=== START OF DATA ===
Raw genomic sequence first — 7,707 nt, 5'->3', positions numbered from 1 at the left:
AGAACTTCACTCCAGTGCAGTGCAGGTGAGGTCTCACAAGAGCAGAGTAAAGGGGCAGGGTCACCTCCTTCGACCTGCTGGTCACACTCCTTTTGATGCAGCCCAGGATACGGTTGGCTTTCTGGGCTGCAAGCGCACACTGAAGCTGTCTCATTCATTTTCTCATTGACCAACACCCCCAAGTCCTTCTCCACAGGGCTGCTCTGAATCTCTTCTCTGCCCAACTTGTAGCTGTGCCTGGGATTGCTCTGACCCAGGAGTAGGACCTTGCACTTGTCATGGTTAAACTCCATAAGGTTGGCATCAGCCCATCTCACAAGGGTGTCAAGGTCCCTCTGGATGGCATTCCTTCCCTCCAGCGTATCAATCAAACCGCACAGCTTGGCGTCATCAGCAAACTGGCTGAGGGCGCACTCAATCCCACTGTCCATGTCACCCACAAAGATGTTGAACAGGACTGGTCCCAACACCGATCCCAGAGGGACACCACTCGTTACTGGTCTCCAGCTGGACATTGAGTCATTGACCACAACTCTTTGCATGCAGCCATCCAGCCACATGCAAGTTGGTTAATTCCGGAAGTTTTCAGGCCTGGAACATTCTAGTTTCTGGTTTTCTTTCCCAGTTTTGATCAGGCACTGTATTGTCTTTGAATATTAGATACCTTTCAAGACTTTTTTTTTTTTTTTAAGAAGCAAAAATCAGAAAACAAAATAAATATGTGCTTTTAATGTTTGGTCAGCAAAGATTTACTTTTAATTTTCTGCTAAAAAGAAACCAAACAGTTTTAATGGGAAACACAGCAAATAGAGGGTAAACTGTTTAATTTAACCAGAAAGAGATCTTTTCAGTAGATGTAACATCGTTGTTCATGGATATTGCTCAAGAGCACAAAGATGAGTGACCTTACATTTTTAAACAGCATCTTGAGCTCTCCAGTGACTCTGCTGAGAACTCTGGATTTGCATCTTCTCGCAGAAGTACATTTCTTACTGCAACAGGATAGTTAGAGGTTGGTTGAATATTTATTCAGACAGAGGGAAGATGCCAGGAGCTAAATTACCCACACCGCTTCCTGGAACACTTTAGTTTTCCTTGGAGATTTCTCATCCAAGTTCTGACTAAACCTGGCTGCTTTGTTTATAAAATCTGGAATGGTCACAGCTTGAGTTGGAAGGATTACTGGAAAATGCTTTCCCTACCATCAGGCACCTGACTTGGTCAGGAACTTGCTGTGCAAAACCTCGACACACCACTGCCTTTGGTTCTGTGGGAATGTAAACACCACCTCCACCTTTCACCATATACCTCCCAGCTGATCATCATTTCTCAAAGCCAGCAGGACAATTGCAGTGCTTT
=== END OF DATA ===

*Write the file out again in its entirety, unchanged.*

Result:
Raw genomic sequence first — 7,707 nt, 5'->3', positions numbered from 1 at the left:
AGAACTTCACTCCAGTGCAGTGCAGGTGAGGTCTCACAAGAGCAGAGTAAAGGGGCAGGGTCACCTCCTTCGACCTGCTGGTCACACTCCTTTTGATGCAGCCCAGGATACGGTTGGCTTTCTGGGCTGCAAGCGCACACTGAAGCTGTCTCATTCATTTTCTCATTGACCAACACCCCCAAGTCCTTCTCCACAGGGCTGCTCTGAATCTCTTCTCTGCCCAACTTGTAGCTGTGCCTGGGATTGCTCTGACCCAGGAGTAGGACCTTGCACTTGTCATGGTTAAACTCCATAAGGTTGGCATCAGCCCATCTCACAAGGGTGTCAAGGTCCCTCTGGATGGCATTCCTTCCCTCCAGCGTATCAATCAAACCGCACAGCTTGGCGTCATCAGCAAACTGGCTGAGGGCGCACTCAATCCCACTGTCCATGTCACCCACAAAGATGTTGAACAGGACTGGTCCCAACACCGATCCCAGAGGGACACCACTCGTTACTGGTCTCCAGCTGGACATTGAGTCATTGACCACAACTCTTTGCATGCAGCCATCCAGCCACATGCAAGTTGGTTAATTCCGGAAGTTTTCAGGCCTGGAACATTCTAGTTTCTGGTTTTCTTTCCCAGTTTTGATCAGGCACTGTATTGTCTTTGAATATTAGATACCTTTCAAGACTTTTTTTTTTTTTTTAAGAAGCAAAAATCAGAAAACAAAATAAATATGTGCTTTTAATGTTTGGTCAGCAAAGATTTACTTTTAATTTTCTGCTAAAAAGAAACCAAACAGTTTTAATGGGAAACACAGCAAATAGAGGGTAAACTGTTTAATTTAACCAGAAAGAGATCTTTTCAGTAGATGTAACATCGTTGTTCATGGATATTGCTCAAGAGCACAAAGATGAGTGACCTTACATTTTTAAACAGCATCTTGAGCTCTCCAGTGACTCTGCTGAGAACTCTGGATTTGCATCTTCTCGCAGAAGTACATTTCTTACTGCAACAGGATAGTTAGAGGTTGGTTGAATATTTATTCAGACAGAGGGAAGATGCCAGGAGCTAAATTACCCACACCGCTTCCTGGAACACTTTAGTTTTCCTTGGAGATTTCTCATCCAAGTTCTGACTAAACCTGGCTGCTTTGTTTATAAAATCTGGAATGGTCACAGCTTGAGTTGGAAGGATTACTGGAAAATGCTTTCCCTACCATCAGGCACCTGACTTGGTCAGGAACTTGCTGTGCAAAACCTCGACACACCACTGCCTTTGGTTCTGTGGGAATGTAAACACCACCTCCACCTTTCACCATATACCTCCCAGCTGATCATCATTTCTCAAAGCCAGCAGGACAATTGCAGTGCTTT